Many women turn our backs on self-love because we don’t want to appear selfish, self-centered, or self–absorbed. We’ve come to believe that putting others first and meeting other’s needs is kind and compassionate and that if we spend too much time focusing on ourselves, we’re selfish.

At an intellectual level, we may believe that self-love is important.  At a subconscious level, however, we have barriers preventing us from practicing self-love. If we do believe that loving ourselves is important, we find it almost impossible to act in ways that are self-loving. Come to think of it, most of us don’t even know what self-love looks or feels like.

I have the privilege of teaching meditation and mindfulness to women.  I began to see a pattern that seemed to be the norm for most women. Many of us have a difficult time actually loving ourselves. This lack of self-love causes all sorts of problems in our lives that we attempt to fix by manipulating our external circumstances.

Most of us aren’t aware that to have the relationships, health, prosperity, contentment, and peace of mind that we desire, we MUST first learn to love ourselves. We must love ourselves, not because we want to be selfish, but because we want to be whole.

Zen master Thich Nhat Hanh, a Vietnamese Buddhist monk known for his bestselling writing on mindfulness and peace, put it this way:

If we do not know how to take care of ourselves and to love ourselves, we cannot take care of the people we love. Loving oneself is the foundation for loving another person.

Doing the work to heal whatever needs to be healed in order to fully love oneself is the greatest thing that we can do for others and ourselves.

What does a lack of self-love look like in our lives? Can you relate to any of these things?

  • Saying “yes” when you want to say “no” or feeling guilty when you DO say “no.”
  • Feeling anger, resentment, anxiety, stress, jealousy or excessive worry.
  • Tolerating and accepting being treated poorly by others.
  • Putting the needs of others before your own.
  • Keeping yourself so busy you don’t have to spend time with yourself.
  • Hanging out with people that leave you feeling drained.
  • Taking on other people’s problems as if they’re your own and feeling you need to solve them.
  • A pattern of unhealthy relationships.
  • An illness that can be either physical or emotional.
  • Difficulty or inability setting boundaries with others.

What I’ve come to understand is that we can’t love others or show genuine compassion when we haven’t done our own work. When we haven’t done the work and moved into a place of self-love, our demonstrations of love are made in an attempt to fill ourselves up and have everything to do with us and very little to do with the other person.

I love Maya Angelou’s quote:

I don’t trust people who don’t love themselves and tell me ‘I love you.’… There is an African saying which is: Be careful when a naked person offers you a shirt.

Instead of looking at self-love as selfishness or being self-centred, we can view it as the most loving thing that we could do. People that love themselves don’t enter into relationships in order for others to fill up their love tank. Their love tank is already full and they are able to express genuine love and compassion for others from a place of wholeness.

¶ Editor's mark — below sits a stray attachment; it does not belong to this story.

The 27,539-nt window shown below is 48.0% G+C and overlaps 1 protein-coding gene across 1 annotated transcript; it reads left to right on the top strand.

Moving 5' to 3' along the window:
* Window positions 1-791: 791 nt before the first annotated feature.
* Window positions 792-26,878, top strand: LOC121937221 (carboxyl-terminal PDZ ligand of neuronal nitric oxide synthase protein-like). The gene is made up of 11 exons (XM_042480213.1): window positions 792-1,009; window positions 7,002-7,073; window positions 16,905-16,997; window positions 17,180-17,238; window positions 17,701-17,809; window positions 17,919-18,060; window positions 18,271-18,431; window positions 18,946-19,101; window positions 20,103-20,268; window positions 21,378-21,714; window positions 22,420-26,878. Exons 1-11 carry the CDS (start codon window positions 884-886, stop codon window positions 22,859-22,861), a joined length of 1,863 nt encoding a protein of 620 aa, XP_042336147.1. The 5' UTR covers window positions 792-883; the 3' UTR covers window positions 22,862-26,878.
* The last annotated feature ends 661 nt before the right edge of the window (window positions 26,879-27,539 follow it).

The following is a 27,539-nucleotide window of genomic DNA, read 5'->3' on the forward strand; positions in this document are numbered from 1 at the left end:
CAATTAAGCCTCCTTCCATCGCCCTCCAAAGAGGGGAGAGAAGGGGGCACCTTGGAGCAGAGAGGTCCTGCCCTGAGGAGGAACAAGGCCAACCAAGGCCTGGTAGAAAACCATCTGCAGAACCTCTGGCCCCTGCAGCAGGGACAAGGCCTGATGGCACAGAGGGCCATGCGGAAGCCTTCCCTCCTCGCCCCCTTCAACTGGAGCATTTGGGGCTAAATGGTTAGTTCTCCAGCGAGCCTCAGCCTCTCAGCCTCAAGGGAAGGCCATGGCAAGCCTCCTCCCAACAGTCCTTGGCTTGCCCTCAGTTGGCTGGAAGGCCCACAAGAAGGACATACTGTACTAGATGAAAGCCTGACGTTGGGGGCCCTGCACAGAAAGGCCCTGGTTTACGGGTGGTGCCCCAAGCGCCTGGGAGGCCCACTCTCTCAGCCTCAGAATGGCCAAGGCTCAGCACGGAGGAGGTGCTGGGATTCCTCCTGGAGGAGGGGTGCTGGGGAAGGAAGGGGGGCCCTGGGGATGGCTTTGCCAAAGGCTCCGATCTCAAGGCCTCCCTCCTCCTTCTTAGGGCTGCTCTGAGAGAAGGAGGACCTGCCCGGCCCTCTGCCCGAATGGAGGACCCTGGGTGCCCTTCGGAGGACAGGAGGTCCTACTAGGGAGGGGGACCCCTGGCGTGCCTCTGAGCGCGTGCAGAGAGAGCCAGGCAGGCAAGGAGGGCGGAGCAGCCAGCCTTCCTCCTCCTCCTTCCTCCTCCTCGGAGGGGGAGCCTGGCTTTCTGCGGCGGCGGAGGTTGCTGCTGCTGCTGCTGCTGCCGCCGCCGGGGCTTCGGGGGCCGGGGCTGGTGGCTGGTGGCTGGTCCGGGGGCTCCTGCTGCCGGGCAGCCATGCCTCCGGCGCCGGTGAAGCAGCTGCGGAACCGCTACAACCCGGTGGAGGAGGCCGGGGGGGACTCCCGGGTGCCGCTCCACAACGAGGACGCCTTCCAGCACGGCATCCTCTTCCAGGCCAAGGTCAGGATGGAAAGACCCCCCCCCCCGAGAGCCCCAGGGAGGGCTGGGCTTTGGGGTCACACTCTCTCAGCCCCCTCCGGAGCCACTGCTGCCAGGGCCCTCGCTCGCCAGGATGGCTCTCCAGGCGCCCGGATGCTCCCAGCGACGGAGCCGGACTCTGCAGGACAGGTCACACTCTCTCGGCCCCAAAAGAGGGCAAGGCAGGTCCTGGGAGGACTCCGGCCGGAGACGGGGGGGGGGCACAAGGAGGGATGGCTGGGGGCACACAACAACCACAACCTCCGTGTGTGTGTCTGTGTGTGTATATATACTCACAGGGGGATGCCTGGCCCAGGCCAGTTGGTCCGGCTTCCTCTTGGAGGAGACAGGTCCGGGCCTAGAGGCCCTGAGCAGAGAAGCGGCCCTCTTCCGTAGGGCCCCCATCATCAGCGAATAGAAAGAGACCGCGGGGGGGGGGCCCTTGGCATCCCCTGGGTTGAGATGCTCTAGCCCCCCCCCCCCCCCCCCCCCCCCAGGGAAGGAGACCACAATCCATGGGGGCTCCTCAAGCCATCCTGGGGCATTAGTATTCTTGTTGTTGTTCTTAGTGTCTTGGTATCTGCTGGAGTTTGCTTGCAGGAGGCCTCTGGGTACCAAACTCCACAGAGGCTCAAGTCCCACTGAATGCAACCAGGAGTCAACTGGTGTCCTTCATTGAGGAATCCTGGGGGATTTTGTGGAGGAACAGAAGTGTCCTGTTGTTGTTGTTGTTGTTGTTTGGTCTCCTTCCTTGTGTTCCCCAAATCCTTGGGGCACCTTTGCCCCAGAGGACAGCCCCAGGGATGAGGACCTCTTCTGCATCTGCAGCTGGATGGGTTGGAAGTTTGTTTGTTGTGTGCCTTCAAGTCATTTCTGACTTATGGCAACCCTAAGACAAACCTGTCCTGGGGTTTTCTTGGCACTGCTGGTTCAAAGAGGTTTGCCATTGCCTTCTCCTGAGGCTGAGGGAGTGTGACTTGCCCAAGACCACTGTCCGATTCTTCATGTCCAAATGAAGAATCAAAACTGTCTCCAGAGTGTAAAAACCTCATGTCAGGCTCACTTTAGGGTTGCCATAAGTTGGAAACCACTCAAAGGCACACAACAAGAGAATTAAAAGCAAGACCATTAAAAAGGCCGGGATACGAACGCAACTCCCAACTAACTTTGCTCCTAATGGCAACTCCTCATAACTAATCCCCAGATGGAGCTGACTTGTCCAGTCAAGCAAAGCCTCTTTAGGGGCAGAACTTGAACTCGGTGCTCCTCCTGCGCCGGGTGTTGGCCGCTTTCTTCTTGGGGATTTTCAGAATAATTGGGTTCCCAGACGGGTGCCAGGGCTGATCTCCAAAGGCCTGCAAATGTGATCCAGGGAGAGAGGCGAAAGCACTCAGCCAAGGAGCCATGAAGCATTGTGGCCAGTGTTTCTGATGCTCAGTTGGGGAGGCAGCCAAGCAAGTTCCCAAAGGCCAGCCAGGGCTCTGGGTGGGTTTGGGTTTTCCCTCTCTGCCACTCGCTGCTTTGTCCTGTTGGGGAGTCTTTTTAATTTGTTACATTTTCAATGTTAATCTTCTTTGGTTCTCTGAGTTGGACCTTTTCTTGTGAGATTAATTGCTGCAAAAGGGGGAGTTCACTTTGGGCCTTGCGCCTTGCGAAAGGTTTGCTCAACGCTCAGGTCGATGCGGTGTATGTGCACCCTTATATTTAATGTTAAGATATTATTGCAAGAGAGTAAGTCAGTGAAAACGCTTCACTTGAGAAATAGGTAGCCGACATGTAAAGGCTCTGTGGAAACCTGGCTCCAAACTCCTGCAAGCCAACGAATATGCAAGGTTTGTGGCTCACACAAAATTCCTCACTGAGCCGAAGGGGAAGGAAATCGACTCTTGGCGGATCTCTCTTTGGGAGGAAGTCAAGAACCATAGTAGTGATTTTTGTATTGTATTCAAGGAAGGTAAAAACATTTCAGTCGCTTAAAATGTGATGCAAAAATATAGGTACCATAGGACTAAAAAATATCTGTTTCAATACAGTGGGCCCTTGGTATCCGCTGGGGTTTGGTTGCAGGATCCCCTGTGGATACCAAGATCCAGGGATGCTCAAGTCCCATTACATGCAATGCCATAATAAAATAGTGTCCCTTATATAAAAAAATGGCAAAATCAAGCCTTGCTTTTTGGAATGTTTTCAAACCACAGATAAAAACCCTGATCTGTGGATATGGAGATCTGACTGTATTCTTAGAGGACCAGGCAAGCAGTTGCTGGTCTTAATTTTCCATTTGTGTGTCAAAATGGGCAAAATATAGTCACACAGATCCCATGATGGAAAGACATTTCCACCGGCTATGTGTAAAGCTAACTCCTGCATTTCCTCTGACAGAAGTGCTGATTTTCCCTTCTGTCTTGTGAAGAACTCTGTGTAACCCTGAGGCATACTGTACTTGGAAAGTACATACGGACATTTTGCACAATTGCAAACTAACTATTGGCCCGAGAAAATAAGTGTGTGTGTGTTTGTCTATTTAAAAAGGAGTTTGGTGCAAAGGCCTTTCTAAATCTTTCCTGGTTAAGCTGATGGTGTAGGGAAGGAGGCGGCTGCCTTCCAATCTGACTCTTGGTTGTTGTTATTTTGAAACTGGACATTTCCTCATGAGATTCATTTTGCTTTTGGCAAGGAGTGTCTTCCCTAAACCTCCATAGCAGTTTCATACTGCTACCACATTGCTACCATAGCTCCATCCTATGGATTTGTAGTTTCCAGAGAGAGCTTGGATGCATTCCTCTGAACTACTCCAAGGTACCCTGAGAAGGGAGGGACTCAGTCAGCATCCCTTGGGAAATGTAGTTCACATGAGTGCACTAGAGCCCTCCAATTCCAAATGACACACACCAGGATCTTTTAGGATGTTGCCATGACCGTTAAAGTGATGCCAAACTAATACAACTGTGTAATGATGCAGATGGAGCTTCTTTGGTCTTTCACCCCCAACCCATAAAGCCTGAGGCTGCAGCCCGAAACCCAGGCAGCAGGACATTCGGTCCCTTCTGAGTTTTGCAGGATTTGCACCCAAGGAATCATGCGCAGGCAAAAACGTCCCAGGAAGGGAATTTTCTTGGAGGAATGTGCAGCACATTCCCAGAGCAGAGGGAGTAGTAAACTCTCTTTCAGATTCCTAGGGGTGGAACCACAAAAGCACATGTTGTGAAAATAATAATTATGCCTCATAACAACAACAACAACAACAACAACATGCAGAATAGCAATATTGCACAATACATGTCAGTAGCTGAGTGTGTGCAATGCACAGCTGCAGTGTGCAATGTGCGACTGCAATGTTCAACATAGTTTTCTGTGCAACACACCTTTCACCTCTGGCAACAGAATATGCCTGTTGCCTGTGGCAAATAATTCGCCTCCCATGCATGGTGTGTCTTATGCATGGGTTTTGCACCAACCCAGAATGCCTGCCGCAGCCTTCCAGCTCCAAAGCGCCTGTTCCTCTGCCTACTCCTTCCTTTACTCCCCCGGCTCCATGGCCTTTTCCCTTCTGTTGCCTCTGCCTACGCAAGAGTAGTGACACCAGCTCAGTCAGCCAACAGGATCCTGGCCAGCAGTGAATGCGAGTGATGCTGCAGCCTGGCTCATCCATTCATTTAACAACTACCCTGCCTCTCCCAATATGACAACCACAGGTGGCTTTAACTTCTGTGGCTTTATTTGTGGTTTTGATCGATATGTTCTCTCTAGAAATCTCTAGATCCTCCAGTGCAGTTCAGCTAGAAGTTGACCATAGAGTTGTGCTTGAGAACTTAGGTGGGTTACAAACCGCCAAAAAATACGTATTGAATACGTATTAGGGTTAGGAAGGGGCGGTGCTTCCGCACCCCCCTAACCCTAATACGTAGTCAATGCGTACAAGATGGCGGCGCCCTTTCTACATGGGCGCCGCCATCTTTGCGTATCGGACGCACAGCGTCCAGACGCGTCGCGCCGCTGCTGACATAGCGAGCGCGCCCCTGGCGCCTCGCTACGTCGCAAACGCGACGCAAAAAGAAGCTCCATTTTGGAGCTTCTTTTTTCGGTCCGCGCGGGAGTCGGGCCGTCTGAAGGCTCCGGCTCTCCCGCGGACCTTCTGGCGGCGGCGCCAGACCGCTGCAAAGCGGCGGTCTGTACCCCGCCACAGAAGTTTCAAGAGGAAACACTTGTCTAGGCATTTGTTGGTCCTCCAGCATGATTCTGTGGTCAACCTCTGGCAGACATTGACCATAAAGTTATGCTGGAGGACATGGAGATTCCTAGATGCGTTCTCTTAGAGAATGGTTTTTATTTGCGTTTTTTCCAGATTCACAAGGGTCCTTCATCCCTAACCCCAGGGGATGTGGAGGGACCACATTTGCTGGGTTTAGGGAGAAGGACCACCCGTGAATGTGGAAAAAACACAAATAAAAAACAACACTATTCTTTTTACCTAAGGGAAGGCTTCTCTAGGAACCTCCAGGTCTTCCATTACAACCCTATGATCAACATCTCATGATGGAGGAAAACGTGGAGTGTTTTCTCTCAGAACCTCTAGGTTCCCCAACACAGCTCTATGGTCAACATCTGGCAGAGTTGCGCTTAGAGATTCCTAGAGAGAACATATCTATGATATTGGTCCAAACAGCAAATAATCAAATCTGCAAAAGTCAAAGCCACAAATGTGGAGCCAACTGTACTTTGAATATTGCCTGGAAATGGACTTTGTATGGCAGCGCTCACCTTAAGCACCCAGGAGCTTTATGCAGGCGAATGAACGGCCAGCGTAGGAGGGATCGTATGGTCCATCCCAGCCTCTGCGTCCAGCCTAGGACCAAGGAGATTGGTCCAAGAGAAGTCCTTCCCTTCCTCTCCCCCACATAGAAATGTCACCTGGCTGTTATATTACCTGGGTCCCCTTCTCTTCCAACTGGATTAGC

Practicing self-love isn’t easy, as it requires that we are honest with ourselves about our beliefs, our behaviors and our relationships. It requires a lot of reflection and a conscious commitment to changing beliefs and patterns that are firmly established. It’s challenging because, at some level, many of us believe that we are better people for putting others first.

Self-love is recognizing and believing that when we put ourselves first, it doesn’t mean we’re putting others second.

One of my clients asked a really powerful question: “If we’re not full of self-love, then what are we full of?” I daresay that many of us are full of guilt, anger, resentment, regrets, sadness, and countless misbeliefs about how we should be.

The first and most important step in the journey towards self-love is self-awareness. Are you able to look in the mirror every morning when you wake up and say “I love you…?” If you find this difficult, you are not alone. Many healthy and very successful women that I work with, have a hard time with this one.

There is a great TED Talk by Shauna Shapiro, The Power of Mindfulness: What You Practice Grows Stronger which is well worth watching. At the end of the video, Dr. Shapiro invites us to put our hands on our hearts and say ” I love you.”  I have also found it really powerful to add–“I am enough” at the end of the “I love you.” It’s amazing how incredibly freeing that feels to know that we are enough, worthy and loved just the way we are.

Self-love isn’t an all or nothing thing.  It’s a daily practice that creates a ripple of healing until one day we actually believe it. A belief that penetrates into every corner of our lives–leaving us feeling alive, nourished and knowing that our lives have meaning and purpose.

True, authentic love in the world comes from deep self-love.  The only way to obtain that feeling of love that we all desire and need is through loving ourselves unconditionally.

(This post was originally published on June 29, 2015, and updated on March 12, 2019).